NEW YORK — Morgan Stanley confirmed Thursday that John Mack will step down as chief executive, effective Jan. 1.

The move marks the end of a tumultuous period in which the investment bank suffered both record losses and profits. People close to the situation told The Wall Street Journal earlier Thursday the move was likely.

Mack, 64 years old, will stay at the firm as chairman, while co-President James Gorman will take over as chief executive, the company confirmed. Gorman will also join the board, while the company's other co-president, Walid Chammah, will become chairman of Morgan Stanley International.

The board's lead director, Robert Kidder, said the company was fortunate to have been able to bring Mack back to Morgan Stanley four years ago. He added that, after his return, Mack "effectively stabilized the firm and reorganized [its] culture and client franchise." Kidder also said Mack oversaw the conversion to a holding company and helped the company repay government funds under the Troubled Asset Relief Program.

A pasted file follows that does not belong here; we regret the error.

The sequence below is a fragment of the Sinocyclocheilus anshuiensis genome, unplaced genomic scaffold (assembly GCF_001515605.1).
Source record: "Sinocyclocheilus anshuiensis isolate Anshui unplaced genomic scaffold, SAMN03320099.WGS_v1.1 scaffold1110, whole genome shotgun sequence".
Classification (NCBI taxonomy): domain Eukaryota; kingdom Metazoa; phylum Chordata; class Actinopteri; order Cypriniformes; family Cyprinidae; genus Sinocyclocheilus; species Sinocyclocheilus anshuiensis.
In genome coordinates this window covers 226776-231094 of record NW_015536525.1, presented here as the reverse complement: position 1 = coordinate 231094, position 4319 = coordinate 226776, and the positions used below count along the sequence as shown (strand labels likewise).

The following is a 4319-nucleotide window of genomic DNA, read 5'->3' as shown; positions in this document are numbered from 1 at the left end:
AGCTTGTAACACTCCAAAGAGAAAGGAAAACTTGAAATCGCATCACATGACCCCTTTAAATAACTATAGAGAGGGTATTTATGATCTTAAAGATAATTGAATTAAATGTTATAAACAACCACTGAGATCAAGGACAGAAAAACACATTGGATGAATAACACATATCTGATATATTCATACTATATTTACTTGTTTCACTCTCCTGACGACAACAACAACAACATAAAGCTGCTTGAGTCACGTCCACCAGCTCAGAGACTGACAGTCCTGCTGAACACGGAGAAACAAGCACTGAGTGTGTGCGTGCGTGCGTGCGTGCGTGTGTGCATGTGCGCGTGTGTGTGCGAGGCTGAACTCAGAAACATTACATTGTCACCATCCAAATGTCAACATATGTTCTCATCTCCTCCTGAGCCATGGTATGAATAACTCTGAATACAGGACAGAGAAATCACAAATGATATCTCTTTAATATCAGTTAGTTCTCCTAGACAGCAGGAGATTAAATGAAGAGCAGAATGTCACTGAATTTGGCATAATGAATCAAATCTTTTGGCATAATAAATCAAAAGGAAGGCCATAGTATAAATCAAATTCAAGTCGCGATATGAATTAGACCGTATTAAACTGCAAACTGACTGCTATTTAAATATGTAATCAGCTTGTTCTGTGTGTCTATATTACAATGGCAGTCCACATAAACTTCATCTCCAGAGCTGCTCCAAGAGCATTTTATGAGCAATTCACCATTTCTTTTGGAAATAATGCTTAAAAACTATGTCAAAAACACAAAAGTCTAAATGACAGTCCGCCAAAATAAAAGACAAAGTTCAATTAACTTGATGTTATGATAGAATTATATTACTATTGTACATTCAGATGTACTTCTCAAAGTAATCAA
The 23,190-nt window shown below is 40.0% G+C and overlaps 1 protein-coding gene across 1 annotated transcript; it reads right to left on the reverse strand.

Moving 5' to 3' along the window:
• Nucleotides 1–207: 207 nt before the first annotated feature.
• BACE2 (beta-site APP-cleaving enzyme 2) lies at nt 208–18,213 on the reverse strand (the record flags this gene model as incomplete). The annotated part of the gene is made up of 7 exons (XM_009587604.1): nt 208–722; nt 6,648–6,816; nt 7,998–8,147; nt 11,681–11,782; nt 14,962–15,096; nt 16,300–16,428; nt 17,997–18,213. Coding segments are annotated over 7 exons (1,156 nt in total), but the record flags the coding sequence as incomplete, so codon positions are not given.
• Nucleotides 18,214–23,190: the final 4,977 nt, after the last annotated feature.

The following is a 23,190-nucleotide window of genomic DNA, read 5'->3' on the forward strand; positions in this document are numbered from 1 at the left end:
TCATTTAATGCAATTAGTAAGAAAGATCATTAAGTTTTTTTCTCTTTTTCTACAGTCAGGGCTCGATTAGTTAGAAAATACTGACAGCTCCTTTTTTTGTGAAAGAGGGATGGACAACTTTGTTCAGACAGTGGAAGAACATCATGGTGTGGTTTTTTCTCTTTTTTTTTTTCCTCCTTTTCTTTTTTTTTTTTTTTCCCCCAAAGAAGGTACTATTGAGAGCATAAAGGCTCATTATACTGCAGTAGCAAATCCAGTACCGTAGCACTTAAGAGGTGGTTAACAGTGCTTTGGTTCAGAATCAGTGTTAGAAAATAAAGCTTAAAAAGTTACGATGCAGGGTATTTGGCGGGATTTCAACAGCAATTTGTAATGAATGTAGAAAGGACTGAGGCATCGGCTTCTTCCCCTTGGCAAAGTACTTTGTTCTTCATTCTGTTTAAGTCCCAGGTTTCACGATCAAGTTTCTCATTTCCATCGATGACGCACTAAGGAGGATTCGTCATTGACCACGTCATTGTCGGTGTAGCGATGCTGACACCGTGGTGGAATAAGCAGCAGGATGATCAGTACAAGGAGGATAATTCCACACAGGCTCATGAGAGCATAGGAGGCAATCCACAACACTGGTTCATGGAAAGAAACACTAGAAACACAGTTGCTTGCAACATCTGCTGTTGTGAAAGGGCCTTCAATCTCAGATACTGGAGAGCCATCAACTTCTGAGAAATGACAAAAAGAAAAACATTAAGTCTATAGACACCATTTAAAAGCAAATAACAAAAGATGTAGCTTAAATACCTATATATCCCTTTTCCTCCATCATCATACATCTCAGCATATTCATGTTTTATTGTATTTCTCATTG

The move marks a significant shift for Morgan Stanley, which has scaled back from risky businesses such as proprietary trading, but which has also found that making profits after the financial crisis is difficult. Mack ramped up risk after returning to the firm in 2005 and 2006, but was unable to pull it back in time in 2007 and 2008 as the bank sustained significant losses.

In Mack's tenure, which started in mid-2005, Morgan Stanley's stock has fallen about 34%. Rival Goldman Sachs Group Inc.'s has risen about 70%.

Shares closed Thursday at $28.64 and are unchanged after the market close.

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